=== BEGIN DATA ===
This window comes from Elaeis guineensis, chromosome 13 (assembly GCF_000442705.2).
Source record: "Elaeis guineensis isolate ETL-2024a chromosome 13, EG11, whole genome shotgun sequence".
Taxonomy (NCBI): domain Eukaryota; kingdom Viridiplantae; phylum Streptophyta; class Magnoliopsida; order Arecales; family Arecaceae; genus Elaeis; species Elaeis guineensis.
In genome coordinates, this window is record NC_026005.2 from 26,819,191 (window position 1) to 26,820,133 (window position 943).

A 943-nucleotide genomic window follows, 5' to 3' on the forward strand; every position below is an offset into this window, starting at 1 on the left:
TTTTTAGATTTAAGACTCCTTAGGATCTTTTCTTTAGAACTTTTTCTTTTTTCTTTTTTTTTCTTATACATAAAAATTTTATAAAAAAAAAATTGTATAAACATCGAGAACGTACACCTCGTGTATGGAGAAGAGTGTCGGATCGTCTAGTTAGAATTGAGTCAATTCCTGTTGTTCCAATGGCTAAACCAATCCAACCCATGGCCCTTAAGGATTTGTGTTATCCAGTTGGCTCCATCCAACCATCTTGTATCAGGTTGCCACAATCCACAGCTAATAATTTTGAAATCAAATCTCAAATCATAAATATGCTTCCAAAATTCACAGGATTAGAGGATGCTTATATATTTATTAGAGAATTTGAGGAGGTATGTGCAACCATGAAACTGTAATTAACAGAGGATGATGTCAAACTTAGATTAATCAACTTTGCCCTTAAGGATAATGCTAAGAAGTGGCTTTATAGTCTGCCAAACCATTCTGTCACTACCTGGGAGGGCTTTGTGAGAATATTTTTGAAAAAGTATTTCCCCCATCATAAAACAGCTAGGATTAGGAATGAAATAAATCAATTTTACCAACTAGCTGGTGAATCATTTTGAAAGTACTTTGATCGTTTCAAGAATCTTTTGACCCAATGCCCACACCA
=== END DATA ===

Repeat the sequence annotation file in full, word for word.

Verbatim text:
This window comes from Elaeis guineensis, chromosome 13 (assembly GCF_000442705.2).
Source record: "Elaeis guineensis isolate ETL-2024a chromosome 13, EG11, whole genome shotgun sequence".
Taxonomy (NCBI): domain Eukaryota; kingdom Viridiplantae; phylum Streptophyta; class Magnoliopsida; order Arecales; family Arecaceae; genus Elaeis; species Elaeis guineensis.
In genome coordinates, this window is record NC_026005.2 from 26,819,191 (window position 1) to 26,820,133 (window position 943).

A 943-nucleotide genomic window follows, 5' to 3' on the forward strand; every position below is an offset into this window, starting at 1 on the left:
TTTTTAGATTTAAGACTCCTTAGGATCTTTTCTTTAGAACTTTTTCTTTTTTCTTTTTTTTTCTTATACATAAAAATTTTATAAAAAAAAAATTGTATAAACATCGAGAACGTACACCTCGTGTATGGAGAAGAGTGTCGGATCGTCTAGTTAGAATTGAGTCAATTCCTGTTGTTCCAATGGCTAAACCAATCCAACCCATGGCCCTTAAGGATTTGTGTTATCCAGTTGGCTCCATCCAACCATCTTGTATCAGGTTGCCACAATCCACAGCTAATAATTTTGAAATCAAATCTCAAATCATAAATATGCTTCCAAAATTCACAGGATTAGAGGATGCTTATATATTTATTAGAGAATTTGAGGAGGTATGTGCAACCATGAAACTGTAATTAACAGAGGATGATGTCAAACTTAGATTAATCAACTTTGCCCTTAAGGATAATGCTAAGAAGTGGCTTTATAGTCTGCCAAACCATTCTGTCACTACCTGGGAGGGCTTTGTGAGAATATTTTTGAAAAAGTATTTCCCCCATCATAAAACAGCTAGGATTAGGAATGAAATAAATCAATTTTACCAACTAGCTGGTGAATCATTTTGAAAGTACTTTGATCGTTTCAAGAATCTTTTGACCCAATGCCCACACCA